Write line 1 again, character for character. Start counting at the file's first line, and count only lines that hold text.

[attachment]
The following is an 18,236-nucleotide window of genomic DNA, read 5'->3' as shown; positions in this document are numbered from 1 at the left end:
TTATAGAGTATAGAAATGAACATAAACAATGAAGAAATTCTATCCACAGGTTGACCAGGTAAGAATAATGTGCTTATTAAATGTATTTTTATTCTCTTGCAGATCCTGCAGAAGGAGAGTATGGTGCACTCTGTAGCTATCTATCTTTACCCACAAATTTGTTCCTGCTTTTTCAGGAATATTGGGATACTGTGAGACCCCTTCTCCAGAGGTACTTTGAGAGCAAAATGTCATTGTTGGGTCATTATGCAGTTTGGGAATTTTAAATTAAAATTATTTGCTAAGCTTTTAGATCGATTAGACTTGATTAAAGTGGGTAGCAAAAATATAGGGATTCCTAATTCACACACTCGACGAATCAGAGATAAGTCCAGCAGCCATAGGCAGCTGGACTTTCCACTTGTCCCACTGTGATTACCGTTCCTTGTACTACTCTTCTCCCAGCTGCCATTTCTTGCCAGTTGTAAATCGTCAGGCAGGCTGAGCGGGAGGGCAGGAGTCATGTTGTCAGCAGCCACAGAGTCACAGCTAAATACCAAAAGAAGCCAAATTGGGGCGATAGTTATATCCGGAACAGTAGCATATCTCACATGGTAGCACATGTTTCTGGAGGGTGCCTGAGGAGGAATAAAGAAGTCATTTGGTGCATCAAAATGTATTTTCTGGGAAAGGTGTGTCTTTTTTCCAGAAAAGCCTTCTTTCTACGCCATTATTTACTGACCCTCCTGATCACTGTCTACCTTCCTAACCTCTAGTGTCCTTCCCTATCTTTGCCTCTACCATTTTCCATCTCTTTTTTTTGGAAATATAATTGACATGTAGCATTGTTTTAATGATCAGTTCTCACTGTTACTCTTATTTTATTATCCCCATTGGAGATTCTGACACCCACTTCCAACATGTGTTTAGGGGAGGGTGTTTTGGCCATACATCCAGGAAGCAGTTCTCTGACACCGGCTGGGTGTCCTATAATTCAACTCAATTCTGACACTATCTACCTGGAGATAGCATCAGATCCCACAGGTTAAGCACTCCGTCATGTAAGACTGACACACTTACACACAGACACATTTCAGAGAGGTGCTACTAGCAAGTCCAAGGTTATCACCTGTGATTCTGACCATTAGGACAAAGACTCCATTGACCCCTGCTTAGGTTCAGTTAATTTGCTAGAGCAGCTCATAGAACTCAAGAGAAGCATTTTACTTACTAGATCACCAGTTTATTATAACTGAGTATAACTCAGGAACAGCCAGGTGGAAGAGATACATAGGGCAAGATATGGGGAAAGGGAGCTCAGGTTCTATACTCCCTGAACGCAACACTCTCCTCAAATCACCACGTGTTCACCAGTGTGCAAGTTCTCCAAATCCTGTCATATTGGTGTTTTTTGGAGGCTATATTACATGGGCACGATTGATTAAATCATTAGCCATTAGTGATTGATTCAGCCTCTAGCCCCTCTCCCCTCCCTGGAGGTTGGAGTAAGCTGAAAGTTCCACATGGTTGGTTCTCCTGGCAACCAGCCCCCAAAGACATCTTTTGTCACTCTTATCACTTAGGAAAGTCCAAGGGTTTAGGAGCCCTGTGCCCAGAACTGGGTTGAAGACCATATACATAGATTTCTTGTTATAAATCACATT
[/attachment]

The following is an 18,236-nucleotide window of genomic DNA, read 5'->3' as shown; positions in this document are numbered from 1 at the left end: